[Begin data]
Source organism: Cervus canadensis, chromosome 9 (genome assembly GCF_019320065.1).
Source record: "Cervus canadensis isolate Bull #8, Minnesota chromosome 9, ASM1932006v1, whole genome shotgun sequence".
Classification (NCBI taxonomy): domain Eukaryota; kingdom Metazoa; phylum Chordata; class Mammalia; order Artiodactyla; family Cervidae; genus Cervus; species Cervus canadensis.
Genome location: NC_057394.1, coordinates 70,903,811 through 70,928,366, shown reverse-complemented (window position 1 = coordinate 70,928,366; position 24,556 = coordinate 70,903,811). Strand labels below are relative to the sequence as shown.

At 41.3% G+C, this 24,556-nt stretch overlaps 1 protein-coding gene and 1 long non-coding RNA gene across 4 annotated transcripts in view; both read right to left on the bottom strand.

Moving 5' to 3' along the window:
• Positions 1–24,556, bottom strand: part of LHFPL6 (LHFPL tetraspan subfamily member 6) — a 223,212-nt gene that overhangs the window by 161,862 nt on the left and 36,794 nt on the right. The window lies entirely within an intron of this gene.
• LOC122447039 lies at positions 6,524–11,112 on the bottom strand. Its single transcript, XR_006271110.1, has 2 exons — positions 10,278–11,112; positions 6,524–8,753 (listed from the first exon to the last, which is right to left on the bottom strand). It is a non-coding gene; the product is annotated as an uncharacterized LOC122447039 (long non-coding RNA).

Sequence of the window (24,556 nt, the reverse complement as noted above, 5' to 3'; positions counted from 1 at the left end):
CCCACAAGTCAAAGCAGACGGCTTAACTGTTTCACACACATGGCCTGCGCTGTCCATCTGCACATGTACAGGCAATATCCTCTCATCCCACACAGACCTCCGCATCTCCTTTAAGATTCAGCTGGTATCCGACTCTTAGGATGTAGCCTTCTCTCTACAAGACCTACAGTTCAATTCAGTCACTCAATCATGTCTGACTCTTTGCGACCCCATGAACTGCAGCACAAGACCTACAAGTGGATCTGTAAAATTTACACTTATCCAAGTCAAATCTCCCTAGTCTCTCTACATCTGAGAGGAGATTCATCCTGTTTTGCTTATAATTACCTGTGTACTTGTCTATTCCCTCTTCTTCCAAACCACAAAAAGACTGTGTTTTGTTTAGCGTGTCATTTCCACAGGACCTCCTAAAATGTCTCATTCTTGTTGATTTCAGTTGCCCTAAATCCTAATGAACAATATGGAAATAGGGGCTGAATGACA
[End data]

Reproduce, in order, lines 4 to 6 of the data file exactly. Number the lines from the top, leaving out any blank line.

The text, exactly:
Genome location: NC_057394.1, coordinates 70,903,811 through 70,928,366, shown reverse-complemented (window position 1 = coordinate 70,928,366; position 24,556 = coordinate 70,903,811). Strand labels below are relative to the sequence as shown.

At 41.3% G+C, this 24,556-nt stretch overlaps 1 protein-coding gene and 1 long non-coding RNA gene across 4 annotated transcripts in view; both read right to left on the bottom strand.

Moving 5' to 3' along the window: